I try to watch PBS news every day. With the writers' strike, it’s the only TV I bother with anymore. It’s enough to enable me to know the most important things going on. For example,I know there’s likely to be a U.S. government shutdown this upcoming weekend.
But the other day I was astounded to learn from PBS that light pollution was now making it hard to see the night sky.
The last time I remember seeing the Milky Way in all its glory was when I was 16 years old; that was 58 years ago.
Pretty soon, I expect PBS will tell us the Soviet Union has collapsed and the People’s Republic of China is now capitalistic. Eisenhower isn’t president anymore, the news marches on.
I tend to think of the shutdown of the U.S. government as just a natural extension of the inconvenience of not getting late night talk shows. I can’t have the TV I want, so of course, I can’t have government services. No Stephen Colbert, no child care, that’s just how it goes. At least during the COVID pandemic there was no writer's strike; they just had to keep their distance and call it in, and we got Stephen Colbert from a closet.
I’ve been surviving the dearth of TV options by watching YouTube videos endlessly. But I’m starting to think there are no new cat videos for me to see. I’ve run out of Romanian goatherd music videos. So I’ve started thinking about what we had in the past. What were they? Books? Magazines? Theater? Nah, that can’t be it.
Radio! That was it. So I dusted off an old clock radio that was waiting to die on a window sill, plugged it in and got nothing but humming noises and a few squawks. If the clock didn’t still work, the clock radio would have died right there and then.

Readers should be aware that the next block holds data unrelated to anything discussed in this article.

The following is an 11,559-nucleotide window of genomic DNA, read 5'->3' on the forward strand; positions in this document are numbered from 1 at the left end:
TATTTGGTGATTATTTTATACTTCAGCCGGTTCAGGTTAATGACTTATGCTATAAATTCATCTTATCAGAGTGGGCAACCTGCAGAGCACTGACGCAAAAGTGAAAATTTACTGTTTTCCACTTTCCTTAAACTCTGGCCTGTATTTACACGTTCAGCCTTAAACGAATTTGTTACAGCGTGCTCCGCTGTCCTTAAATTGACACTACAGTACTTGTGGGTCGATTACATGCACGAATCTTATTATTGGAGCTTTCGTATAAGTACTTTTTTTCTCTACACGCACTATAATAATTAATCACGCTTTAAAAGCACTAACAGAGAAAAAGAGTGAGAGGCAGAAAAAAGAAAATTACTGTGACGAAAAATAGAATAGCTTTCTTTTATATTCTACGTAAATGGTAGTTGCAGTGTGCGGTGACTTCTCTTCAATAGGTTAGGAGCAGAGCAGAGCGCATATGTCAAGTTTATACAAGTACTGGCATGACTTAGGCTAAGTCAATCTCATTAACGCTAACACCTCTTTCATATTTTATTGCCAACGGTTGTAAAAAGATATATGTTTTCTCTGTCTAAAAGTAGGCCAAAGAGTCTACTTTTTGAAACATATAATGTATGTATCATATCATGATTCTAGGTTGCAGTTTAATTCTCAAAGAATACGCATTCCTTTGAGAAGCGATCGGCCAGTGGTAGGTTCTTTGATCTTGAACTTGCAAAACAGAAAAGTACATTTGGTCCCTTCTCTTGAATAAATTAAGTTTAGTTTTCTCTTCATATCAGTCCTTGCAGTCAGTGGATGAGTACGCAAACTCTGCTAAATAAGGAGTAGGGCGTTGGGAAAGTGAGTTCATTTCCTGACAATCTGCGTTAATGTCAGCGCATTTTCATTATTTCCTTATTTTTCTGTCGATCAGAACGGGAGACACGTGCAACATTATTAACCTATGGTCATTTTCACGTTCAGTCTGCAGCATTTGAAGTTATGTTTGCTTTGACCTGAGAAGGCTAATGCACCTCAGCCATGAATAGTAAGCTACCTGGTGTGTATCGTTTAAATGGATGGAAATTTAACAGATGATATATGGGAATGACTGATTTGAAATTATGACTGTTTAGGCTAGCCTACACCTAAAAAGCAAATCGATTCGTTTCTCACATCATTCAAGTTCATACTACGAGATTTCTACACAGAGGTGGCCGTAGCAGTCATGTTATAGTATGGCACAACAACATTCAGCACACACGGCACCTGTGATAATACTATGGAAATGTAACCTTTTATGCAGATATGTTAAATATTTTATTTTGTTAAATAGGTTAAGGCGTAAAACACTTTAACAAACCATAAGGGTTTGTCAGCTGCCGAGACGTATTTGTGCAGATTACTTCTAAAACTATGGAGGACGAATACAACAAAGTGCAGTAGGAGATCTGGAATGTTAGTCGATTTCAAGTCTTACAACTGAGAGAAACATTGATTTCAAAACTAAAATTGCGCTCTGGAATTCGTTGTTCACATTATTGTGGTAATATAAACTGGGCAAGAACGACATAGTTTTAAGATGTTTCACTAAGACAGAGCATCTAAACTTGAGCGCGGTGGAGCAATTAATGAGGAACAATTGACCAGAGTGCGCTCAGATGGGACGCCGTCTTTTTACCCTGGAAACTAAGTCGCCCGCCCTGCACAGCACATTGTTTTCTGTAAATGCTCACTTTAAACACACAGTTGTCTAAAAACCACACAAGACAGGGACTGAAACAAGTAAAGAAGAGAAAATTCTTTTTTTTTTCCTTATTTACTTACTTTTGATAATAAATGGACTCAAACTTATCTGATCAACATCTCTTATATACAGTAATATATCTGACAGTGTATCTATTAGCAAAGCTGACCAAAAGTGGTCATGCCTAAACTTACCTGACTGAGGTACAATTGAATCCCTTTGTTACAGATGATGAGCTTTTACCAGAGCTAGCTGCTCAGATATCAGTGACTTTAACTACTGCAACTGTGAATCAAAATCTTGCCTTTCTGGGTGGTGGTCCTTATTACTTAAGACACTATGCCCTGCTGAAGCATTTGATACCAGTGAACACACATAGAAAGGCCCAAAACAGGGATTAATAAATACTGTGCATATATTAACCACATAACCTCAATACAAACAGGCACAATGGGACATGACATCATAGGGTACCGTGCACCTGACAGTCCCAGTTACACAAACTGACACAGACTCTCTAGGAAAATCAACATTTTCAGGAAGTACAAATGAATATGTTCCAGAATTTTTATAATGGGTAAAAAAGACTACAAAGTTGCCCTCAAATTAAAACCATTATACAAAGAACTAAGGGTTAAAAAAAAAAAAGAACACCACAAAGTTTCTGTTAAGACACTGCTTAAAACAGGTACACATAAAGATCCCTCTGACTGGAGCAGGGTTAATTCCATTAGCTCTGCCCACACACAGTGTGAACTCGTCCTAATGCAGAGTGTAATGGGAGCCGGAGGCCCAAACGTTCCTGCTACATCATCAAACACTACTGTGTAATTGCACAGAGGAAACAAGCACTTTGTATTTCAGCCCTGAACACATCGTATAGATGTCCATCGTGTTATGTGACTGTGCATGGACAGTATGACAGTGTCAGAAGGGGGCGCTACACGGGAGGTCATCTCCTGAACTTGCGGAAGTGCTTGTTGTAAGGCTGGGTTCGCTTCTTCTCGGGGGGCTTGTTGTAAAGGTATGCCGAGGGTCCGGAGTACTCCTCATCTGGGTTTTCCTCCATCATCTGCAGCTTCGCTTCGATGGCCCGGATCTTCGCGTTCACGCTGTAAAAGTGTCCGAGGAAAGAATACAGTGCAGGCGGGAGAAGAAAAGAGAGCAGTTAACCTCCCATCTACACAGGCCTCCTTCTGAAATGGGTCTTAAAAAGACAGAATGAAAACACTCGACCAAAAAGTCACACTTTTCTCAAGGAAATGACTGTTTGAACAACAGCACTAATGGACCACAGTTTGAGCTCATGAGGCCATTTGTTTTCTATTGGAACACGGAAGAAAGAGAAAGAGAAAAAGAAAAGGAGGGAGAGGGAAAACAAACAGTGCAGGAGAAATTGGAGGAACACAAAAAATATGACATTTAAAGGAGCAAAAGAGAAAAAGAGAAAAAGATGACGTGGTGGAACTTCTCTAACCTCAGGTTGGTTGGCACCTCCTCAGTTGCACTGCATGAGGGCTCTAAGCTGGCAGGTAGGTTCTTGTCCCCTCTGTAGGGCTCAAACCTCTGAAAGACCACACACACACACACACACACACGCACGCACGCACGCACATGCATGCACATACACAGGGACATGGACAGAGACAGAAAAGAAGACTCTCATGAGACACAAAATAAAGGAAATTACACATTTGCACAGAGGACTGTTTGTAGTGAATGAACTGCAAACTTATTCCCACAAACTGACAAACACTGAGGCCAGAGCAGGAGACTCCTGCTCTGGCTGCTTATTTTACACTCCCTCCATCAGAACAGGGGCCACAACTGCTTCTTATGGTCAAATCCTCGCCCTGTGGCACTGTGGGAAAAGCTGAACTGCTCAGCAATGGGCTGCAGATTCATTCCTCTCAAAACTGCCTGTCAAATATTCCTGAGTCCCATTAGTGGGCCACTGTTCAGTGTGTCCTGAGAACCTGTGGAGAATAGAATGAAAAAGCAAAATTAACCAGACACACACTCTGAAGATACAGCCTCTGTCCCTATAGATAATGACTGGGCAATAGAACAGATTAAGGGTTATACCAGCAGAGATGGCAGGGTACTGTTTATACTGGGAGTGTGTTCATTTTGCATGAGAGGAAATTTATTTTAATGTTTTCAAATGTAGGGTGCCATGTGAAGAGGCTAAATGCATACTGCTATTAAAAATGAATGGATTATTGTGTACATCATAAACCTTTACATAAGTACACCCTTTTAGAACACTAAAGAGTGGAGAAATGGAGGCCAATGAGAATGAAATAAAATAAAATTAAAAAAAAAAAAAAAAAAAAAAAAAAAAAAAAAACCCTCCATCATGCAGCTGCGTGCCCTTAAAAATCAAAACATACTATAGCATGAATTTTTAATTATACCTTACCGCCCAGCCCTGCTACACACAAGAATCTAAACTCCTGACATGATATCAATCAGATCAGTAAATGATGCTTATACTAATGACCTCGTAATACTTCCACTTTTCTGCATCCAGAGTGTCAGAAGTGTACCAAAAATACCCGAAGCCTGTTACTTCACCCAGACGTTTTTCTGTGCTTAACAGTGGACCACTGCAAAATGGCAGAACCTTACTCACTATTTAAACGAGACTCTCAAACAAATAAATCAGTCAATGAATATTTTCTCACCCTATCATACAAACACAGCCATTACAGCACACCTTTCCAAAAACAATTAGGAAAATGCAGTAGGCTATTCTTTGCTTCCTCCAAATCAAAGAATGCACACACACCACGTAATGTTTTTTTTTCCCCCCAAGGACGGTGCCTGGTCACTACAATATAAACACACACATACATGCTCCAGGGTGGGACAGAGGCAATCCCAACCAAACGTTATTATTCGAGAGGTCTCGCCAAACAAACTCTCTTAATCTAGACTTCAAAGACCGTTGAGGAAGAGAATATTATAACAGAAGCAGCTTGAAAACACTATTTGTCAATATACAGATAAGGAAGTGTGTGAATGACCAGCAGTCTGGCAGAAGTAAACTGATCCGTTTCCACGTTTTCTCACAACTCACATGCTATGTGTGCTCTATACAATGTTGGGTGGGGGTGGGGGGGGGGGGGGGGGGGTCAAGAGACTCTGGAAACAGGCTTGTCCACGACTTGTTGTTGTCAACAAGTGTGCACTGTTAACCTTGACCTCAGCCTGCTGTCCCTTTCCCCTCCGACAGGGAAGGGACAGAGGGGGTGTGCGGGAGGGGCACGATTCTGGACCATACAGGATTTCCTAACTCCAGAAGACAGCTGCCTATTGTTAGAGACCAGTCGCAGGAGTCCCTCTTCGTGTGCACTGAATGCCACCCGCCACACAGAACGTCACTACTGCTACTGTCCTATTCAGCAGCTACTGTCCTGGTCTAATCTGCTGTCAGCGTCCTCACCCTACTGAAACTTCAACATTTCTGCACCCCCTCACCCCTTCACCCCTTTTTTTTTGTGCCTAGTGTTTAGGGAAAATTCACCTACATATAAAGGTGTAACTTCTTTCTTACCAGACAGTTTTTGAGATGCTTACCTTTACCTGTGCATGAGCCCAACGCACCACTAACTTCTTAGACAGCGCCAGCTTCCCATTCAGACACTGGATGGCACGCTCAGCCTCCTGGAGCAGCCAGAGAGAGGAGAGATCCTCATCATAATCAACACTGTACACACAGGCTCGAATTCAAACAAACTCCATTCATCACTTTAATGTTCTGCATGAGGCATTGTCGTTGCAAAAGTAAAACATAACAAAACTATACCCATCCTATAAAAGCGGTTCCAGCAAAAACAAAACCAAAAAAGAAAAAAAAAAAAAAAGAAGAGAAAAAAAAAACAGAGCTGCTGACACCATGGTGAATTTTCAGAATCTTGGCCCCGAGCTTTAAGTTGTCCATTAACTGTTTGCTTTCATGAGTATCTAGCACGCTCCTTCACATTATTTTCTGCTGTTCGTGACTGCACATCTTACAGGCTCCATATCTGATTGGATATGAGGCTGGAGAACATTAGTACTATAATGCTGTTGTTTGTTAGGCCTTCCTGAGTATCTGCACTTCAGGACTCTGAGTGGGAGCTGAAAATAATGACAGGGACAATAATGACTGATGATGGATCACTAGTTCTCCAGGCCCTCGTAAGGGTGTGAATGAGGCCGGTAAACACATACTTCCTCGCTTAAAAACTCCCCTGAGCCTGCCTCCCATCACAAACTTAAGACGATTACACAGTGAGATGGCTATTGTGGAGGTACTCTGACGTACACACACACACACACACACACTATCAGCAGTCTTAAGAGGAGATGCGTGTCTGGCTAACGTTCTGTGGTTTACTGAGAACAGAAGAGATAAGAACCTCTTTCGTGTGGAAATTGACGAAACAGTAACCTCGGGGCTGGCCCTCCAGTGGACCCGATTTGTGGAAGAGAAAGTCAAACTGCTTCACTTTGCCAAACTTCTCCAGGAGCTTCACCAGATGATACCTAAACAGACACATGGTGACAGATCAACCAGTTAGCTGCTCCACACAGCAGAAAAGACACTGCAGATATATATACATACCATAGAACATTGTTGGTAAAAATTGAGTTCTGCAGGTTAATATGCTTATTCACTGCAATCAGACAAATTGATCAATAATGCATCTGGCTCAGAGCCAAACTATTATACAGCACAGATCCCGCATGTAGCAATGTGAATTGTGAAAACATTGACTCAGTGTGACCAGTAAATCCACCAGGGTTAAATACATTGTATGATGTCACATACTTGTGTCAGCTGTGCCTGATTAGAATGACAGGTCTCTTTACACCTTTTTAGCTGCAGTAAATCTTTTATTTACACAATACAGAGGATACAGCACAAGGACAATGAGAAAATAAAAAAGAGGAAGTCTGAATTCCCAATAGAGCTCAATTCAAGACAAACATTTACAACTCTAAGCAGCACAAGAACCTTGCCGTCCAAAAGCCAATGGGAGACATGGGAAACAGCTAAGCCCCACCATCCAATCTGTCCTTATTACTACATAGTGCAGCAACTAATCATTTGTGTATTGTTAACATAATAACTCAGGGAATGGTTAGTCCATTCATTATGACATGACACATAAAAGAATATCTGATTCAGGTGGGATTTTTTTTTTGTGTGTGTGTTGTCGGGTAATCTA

Anitra had to come to the rescue. She did what I couldn’t think of; she ordered an actual new AM/FM radio. I didn’t know they made them any longer. It’s our first functioning radio in 10 years. I was surprised that it came with a cord and plug so I didn’t have to buy any batteries for it.
Back when I last saw the Milky Way, I had around four or five transistor radios, given to me on birthdays and Christmases by various relatives who couldn’t think what else to get a 16-year-old. Trouble was they all took nine-volt batteries, and I couldn't afford to keep replacing them, even for one of the radios.
So I went to an illegal dump site where people tossed their used TVs, which in those days usually still had vacuum tubes wired up to resistors and capacitors and such stuff. I salvaged parts sufficient to make an AC/DC converter and used it to play the best radio at home.
I guess somehow I thought the situation with radios could only have gotten worse and I’d be having to find old TV parts from 50 or 60 years ago to make a new AC/DC converter. But, no, this radio has one built in!
One of the first uses the radio will get is we’ll start hearing BBC news again. We used to get to watch it when we had cable, but those days are over. But now, we can hear it on the radio. KUOW still carries it and also has the weekend programming I always liked.
I’m also returning to an old habit of listening to nonstop classical music.
Maybe I can find some foreign-language channels. One of the big surprises I had in my life was when the last cat we had ran over our alarm clock and turned the radio on to a Chinese channel. I never figured out how he managed to do that.
The internet has gotten better at helping me find out how to do things like that without waiting for a cat to go nuts and pull off a miracle. I remember when one of the reasons you had to subscribe to a daily newspaper was to get the local radio listings, because they weren’t going to be in your TV Guide.
So the country can stop paying its bills and I’ll just listen to the radio like it’s 1965 all over again.
Read more of the Sept. 27-Oct. 3, 2023 issue.